by George Bailey.
“I can will what is right, but I cannot do it. For I do not do the good I want, but the evil I do not want is what I do.” (Romans 7: 18-19)
I find this accurately describes the battleground of my daily spirituality – and everyone I have ever asked about it agrees!
However, is this a situation we should just get used to, or one we should instead hope and even expect God to deliver us from? Romans chapter 7 divides opinion across the Christian tradition. Is Paul writing about an experience from before or after a person is transformed by Christ? What relation does this have to chapter 6, which describes the believer united with Christ as dead to sin and able to “walk in newness of life” (6: 3-4), and to chapter 8 which proclaims that “the law of the Spirit of life in Christ Jesus has set you free from the law of sin and of death” (8: 2)? Is the purpose of this vivid description of internal human struggle with sin and temptation to alert us to the ongoing reality of Christian life, or is it inviting us to go forward to promised freedom from a life of continual failure? Some have a pessimistic attitude to the potential for Christian transformation in this life; the focus for spirituality is the desperate need to rely only upon God, for even if we are open to God’s work we remain prone to sin. Others have an optimistic attitude to transformation; the focus for spirituality is expectation of the remarkable work of the Spirit changing people and freeing them from sin.
The tradition is fairly evenly divided on this. Most Lutheran and Reformed theology takes the pessimistic view – in this life humans remain always sinful, and can be righteous in God’s sight through Christ only in spite of this. Orthodox and Catholic theology tends to take a more optimistic view, within a theology of perfection, deification and sainthood. Wesleyan theology usually combines the two interpretations by seeing a progression through Romans 6, 7 and 8 such that we can be united with Christ, begin a process of sanctification which is characterised by the struggle with sin, and then reach a situation of more fully realised transformation. As Wesley puts it, Romans 7 “interweaves the whole process of a person reasoning, groaning striving and escaping from the legal to the evangelical state.”[i] In other words, there are two ways to be Christian, the first only half way to receiving the gospel, the second a total change of life inside and out.
The problems of interpreting Romans 7 also produces surprising positions within these broad traditions. For example, John Stott, though from a more Reformed background, adopts a position similar to Wesley by identifying Romans 7 with “Old Testament Christian” spirituality and Romans 8 with “New Testament Christian” spirituality.[ii] The hope is that Christians will progress from one to the other. Contemporary biblical scholarship also remains conflicted, though there is a trend towards something akin to a Wesleyan position developing. Richard Longenecker’s recent major study summarizes the range of opinion and itself interprets Romans 7 as about pre-Christian experience. He achieves this by arguing that the first person passage about sin is a rhetorical device Paul used as a ‘dramatic monologue’ to explain and offer the gospel to Gentile audiences.[iii]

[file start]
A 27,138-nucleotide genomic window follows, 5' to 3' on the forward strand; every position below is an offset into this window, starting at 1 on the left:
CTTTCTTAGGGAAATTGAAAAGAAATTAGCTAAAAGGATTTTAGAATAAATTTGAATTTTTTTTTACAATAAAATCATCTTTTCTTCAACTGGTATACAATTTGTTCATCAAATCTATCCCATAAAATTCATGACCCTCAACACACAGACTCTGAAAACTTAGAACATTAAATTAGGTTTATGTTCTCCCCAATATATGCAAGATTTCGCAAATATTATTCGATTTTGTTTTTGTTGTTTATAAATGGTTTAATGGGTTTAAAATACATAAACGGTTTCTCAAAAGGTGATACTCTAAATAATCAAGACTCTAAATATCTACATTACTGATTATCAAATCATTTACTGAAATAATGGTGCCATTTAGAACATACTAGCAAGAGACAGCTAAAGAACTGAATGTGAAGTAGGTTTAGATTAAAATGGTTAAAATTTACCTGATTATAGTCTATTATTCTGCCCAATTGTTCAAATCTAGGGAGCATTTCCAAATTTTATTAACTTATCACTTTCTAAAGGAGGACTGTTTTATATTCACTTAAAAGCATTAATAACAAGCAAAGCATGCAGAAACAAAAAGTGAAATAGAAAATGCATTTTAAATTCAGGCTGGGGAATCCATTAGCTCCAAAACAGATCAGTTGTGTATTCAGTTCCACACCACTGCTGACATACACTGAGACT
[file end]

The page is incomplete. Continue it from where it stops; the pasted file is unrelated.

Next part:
What about us then? All these interpretations have merit, but only within careful theological positions and with close attention to the spirituality that flows from them. In Methodism there is a largely Wesleyan root, which some do continue to talk about, and most are happy to sing about. However, if, in the face of psychological reality and rightful acknowledgement of our own human weakness, we accept Romans 7 as the norm for Christian experience, whilst also shying away from the call to live a Romans 8 sanctified life of the Spirit, where does that leave us theologically, and spiritually? We may be taking the reality of sin seriously, but are we willing to entertain the possibility of actual transformation and freedom from it? We risk taking Romans 7 with a shrug and not much else. Whilst we might see problems with both the optimistic and the pessimistic take on Paul’s description of the confused human situation, both positions do have a wealth of deep and fruitful Christian spirituality behind them, and they encompass ways to receive God’s word through the integrity of Scripture; to accept neither may leave us with a shallow spirituality and no way to read Scripture and receive its message in all its fullness. This is a concern for individuals and their relationship with God – but also, as a church facing decline, this spiritual confusion may be closely tied to the challenges we find collectively when we try to engage with the world around us. I think a more robust theology of Romans 7 (and chapters 6 and 8!) is worth re-developing, or newly discovering, for deeper, fuller contemporary discipleship.